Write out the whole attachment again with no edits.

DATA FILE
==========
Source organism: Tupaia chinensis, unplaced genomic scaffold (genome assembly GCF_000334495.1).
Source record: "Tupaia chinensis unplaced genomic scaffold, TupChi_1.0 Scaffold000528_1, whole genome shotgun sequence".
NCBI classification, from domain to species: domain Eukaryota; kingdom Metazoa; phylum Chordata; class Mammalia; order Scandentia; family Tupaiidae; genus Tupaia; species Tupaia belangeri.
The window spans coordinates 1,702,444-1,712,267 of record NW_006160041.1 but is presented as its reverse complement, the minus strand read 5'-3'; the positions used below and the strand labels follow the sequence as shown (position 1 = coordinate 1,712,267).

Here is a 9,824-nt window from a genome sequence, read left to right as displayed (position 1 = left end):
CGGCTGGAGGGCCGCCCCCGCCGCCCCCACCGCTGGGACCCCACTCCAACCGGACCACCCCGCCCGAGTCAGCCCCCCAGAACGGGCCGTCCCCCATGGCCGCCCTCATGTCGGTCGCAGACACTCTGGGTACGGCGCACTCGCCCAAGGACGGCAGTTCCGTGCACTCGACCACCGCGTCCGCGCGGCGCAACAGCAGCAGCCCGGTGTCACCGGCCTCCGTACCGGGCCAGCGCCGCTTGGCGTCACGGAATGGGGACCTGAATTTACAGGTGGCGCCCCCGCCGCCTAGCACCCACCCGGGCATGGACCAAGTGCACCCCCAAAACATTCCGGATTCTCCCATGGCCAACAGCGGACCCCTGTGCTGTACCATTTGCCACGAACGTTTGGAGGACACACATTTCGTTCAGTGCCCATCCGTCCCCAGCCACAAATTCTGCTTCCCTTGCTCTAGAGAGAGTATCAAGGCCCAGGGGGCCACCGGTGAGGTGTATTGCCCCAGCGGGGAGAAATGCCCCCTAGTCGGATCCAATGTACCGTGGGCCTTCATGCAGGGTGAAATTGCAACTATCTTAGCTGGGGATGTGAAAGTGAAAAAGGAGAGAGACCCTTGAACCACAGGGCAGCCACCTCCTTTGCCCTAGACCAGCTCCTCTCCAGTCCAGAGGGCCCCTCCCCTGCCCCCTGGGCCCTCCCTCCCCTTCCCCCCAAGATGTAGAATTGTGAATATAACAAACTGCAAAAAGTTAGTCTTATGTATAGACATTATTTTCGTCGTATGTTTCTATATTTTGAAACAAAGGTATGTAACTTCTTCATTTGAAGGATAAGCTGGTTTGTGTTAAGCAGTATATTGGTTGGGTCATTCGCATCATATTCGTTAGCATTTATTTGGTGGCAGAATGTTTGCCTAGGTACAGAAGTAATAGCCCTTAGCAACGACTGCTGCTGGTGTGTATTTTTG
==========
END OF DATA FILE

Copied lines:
Source organism: Tupaia chinensis, unplaced genomic scaffold (genome assembly GCF_000334495.1).
Source record: "Tupaia chinensis unplaced genomic scaffold, TupChi_1.0 Scaffold000528_1, whole genome shotgun sequence".
NCBI classification, from domain to species: domain Eukaryota; kingdom Metazoa; phylum Chordata; class Mammalia; order Scandentia; family Tupaiidae; genus Tupaia; species Tupaia belangeri.
The window spans coordinates 1,702,444-1,712,267 of record NW_006160041.1 but is presented as its reverse complement, the minus strand read 5'-3'; the positions used below and the strand labels follow the sequence as shown (position 1 = coordinate 1,712,267).

Here is a 9,824-nt window from a genome sequence, read left to right as displayed (position 1 = left end):
CGGCTGGAGGGCCGCCCCCGCCGCCCCCACCGCTGGGACCCCACTCCAACCGGACCACCCCGCCCGAGTCAGCCCCCCAGAACGGGCCGTCCCCCATGGCCGCCCTCATGTCGGTCGCAGACACTCTGGGTACGGCGCACTCGCCCAAGGACGGCAGTTCCGTGCACTCGACCACCGCGTCCGCGCGGCGCAACAGCAGCAGCCCGGTGTCACCGGCCTCCGTACCGGGCCAGCGCCGCTTGGCGTCACGGAATGGGGACCTGAATTTACAGGTGGCGCCCCCGCCGCCTAGCACCCACCCGGGCATGGACCAAGTGCACCCCCAAAACATTCCGGATTCTCCCATGGCCAACAGCGGACCCCTGTGCTGTACCATTTGCCACGAACGTTTGGAGGACACACATTTCGTTCAGTGCCCATCCGTCCCCAGCCACAAATTCTGCTTCCCTTGCTCTAGAGAGAGTATCAAGGCCCAGGGGGCCACCGGTGAGGTGTATTGCCCCAGCGGGGAGAAATGCCCCCTAGTCGGATCCAATGTACCGTGGGCCTTCATGCAGGGTGAAATTGCAACTATCTTAGCTGGGGATGTGAAAGTGAAAAAGGAGAGAGACCCTTGAACCACAGGGCAGCCACCTCCTTTGCCCTAGACCAGCTCCTCTCCAGTCCAGAGGGCCCCTCCCCTGCCCCCTGGGCCCTCCCTCCCCTTCCCCCCAAGATGTAGAATTGTGAATATAACAAACTGCAAAAAGTTAGTCTTATGTATAGACATTATTTTCGTCGTATGTTTCTATATTTTGAAACAAAGGTATGTAACTTCTTCATTTGAAGGATAAGCTGGTTTGTGTTAAGCAGTATATTGGTTGGGTCATTCGCATCATATTCGTTAGCATTTATTTGGTGGCAGAATGTTTGCCTAGGTACAGAAGTAATAGCCCTTAGCAACGACTGCTGCTGGTGTGTATTTTTG